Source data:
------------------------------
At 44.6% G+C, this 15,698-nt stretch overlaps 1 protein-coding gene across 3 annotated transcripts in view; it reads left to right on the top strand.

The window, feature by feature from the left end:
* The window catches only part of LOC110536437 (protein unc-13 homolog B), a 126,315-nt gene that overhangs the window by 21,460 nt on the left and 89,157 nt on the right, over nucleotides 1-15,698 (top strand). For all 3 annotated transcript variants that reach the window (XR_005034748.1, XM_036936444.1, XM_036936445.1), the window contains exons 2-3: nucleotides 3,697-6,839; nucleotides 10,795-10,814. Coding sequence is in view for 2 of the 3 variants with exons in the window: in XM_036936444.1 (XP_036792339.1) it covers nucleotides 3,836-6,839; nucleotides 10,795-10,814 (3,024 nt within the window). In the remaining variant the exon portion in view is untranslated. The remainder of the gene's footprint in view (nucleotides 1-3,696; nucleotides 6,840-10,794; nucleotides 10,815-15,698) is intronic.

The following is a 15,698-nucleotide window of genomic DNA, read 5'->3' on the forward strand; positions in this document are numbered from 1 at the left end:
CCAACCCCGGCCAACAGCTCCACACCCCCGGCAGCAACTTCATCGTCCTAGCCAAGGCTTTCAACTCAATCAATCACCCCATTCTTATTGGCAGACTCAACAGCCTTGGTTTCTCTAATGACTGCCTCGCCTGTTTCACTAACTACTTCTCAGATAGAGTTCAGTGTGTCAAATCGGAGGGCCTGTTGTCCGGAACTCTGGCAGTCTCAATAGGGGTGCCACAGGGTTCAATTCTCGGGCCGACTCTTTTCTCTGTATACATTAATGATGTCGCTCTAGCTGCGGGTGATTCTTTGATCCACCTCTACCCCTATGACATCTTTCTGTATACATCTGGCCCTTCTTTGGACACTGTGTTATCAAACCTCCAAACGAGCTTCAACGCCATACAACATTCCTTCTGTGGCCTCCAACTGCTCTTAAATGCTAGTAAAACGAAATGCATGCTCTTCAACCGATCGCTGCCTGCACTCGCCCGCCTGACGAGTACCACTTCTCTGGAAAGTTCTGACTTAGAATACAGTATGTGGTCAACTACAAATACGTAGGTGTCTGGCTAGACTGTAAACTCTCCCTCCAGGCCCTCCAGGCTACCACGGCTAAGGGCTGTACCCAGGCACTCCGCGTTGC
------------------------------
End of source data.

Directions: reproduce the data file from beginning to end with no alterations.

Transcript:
At 44.6% G+C, this 15,698-nt stretch overlaps 1 protein-coding gene across 3 annotated transcripts in view; it reads left to right on the top strand.

The window, feature by feature from the left end:
* The window catches only part of LOC110536437 (protein unc-13 homolog B), a 126,315-nt gene that overhangs the window by 21,460 nt on the left and 89,157 nt on the right, over nucleotides 1-15,698 (top strand). For all 3 annotated transcript variants that reach the window (XR_005034748.1, XM_036936444.1, XM_036936445.1), the window contains exons 2-3: nucleotides 3,697-6,839; nucleotides 10,795-10,814. Coding sequence is in view for 2 of the 3 variants with exons in the window: in XM_036936444.1 (XP_036792339.1) it covers nucleotides 3,836-6,839; nucleotides 10,795-10,814 (3,024 nt within the window). In the remaining variant the exon portion in view is untranslated. The remainder of the gene's footprint in view (nucleotides 1-3,696; nucleotides 6,840-10,794; nucleotides 10,815-15,698) is intronic.

The following is a 15,698-nucleotide window of genomic DNA, read 5'->3' on the forward strand; positions in this document are numbered from 1 at the left end:
CCAACCCCGGCCAACAGCTCCACACCCCCGGCAGCAACTTCATCGTCCTAGCCAAGGCTTTCAACTCAATCAATCACCCCATTCTTATTGGCAGACTCAACAGCCTTGGTTTCTCTAATGACTGCCTCGCCTGTTTCACTAACTACTTCTCAGATAGAGTTCAGTGTGTCAAATCGGAGGGCCTGTTGTCCGGAACTCTGGCAGTCTCAATAGGGGTGCCACAGGGTTCAATTCTCGGGCCGACTCTTTTCTCTGTATACATTAATGATGTCGCTCTAGCTGCGGGTGATTCTTTGATCCACCTCTACCCCTATGACATCTTTCTGTATACATCTGGCCCTTCTTTGGACACTGTGTTATCAAACCTCCAAACGAGCTTCAACGCCATACAACATTCCTTCTGTGGCCTCCAACTGCTCTTAAATGCTAGTAAAACGAAATGCATGCTCTTCAACCGATCGCTGCCTGCACTCGCCCGCCTGACGAGTACCACTTCTCTGGAAAGTTCTGACTTAGAATACAGTATGTGGTCAACTACAAATACGTAGGTGTCTGGCTAGACTGTAAACTCTCCCTCCAGGCCCTCCAGGCTACCACGGCTAAGGGCTGTACCCAGGCACTCCGCGTTGC